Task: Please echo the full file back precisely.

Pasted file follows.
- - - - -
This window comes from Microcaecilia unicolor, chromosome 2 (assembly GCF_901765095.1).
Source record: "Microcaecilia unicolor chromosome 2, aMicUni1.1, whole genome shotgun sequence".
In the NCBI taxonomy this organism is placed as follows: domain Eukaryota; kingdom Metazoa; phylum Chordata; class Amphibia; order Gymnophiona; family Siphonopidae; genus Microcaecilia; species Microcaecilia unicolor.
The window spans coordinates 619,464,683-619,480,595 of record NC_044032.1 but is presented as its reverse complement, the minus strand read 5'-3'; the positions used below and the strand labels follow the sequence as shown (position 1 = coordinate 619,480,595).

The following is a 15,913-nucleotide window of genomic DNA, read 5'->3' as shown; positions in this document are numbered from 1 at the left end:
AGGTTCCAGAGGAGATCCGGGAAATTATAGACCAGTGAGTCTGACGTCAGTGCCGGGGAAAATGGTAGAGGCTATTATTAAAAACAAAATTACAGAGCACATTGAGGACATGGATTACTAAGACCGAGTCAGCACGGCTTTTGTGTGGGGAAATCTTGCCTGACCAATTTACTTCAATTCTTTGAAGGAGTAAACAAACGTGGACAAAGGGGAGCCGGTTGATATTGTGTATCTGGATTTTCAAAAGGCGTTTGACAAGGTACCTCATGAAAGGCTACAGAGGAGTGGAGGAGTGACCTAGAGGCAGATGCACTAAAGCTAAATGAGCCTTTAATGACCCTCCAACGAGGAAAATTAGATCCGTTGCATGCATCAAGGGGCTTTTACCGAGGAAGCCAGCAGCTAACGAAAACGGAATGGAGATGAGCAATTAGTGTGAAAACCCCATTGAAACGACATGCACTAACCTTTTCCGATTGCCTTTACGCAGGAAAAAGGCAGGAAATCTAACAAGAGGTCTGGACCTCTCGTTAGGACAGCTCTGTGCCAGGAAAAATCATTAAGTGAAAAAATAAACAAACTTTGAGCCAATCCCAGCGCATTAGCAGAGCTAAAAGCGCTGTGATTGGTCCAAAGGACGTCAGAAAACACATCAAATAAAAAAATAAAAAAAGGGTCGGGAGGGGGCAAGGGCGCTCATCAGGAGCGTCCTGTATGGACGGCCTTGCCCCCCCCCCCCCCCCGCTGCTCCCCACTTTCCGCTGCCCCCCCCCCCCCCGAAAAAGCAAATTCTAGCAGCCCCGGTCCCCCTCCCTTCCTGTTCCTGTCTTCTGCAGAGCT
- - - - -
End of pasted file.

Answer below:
This window comes from Microcaecilia unicolor, chromosome 2 (assembly GCF_901765095.1).
Source record: "Microcaecilia unicolor chromosome 2, aMicUni1.1, whole genome shotgun sequence".
In the NCBI taxonomy this organism is placed as follows: domain Eukaryota; kingdom Metazoa; phylum Chordata; class Amphibia; order Gymnophiona; family Siphonopidae; genus Microcaecilia; species Microcaecilia unicolor.
The window spans coordinates 619,464,683-619,480,595 of record NC_044032.1 but is presented as its reverse complement, the minus strand read 5'-3'; the positions used below and the strand labels follow the sequence as shown (position 1 = coordinate 619,480,595).

The following is a 15,913-nucleotide window of genomic DNA, read 5'->3' as shown; positions in this document are numbered from 1 at the left end:
AGGTTCCAGAGGAGATCCGGGAAATTATAGACCAGTGAGTCTGACGTCAGTGCCGGGGAAAATGGTAGAGGCTATTATTAAAAACAAAATTACAGAGCACATTGAGGACATGGATTACTAAGACCGAGTCAGCACGGCTTTTGTGTGGGGAAATCTTGCCTGACCAATTTACTTCAATTCTTTGAAGGAGTAAACAAACGTGGACAAAGGGGAGCCGGTTGATATTGTGTATCTGGATTTTCAAAAGGCGTTTGACAAGGTACCTCATGAAAGGCTACAGAGGAGTGGAGGAGTGACCTAGAGGCAGATGCACTAAAGCTAAATGAGCCTTTAATGACCCTCCAACGAGGAAAATTAGATCCGTTGCATGCATCAAGGGGCTTTTACCGAGGAAGCCAGCAGCTAACGAAAACGGAATGGAGATGAGCAATTAGTGTGAAAACCCCATTGAAACGACATGCACTAACCTTTTCCGATTGCCTTTACGCAGGAAAAAGGCAGGAAATCTAACAAGAGGTCTGGACCTCTCGTTAGGACAGCTCTGTGCCAGGAAAAATCATTAAGTGAAAAAATAAACAAACTTTGAGCCAATCCCAGCGCATTAGCAGAGCTAAAAGCGCTGTGATTGGTCCAAAGGACGTCAGAAAACACATCAAATAAAAAAATAAAAAAAGGGTCGGGAGGGGGCAAGGGCGCTCATCAGGAGCGTCCTGTATGGACGGCCTTGCCCCCCCCCCCCCCCCGCTGCTCCCCACTTTCCGCTGCCCCCCCCCCCCCCGAAAAAGCAAATTCTAGCAGCCCCGGTCCCCCTCCCTTCCTGTTCCTGTCTTCTGCAGAGCT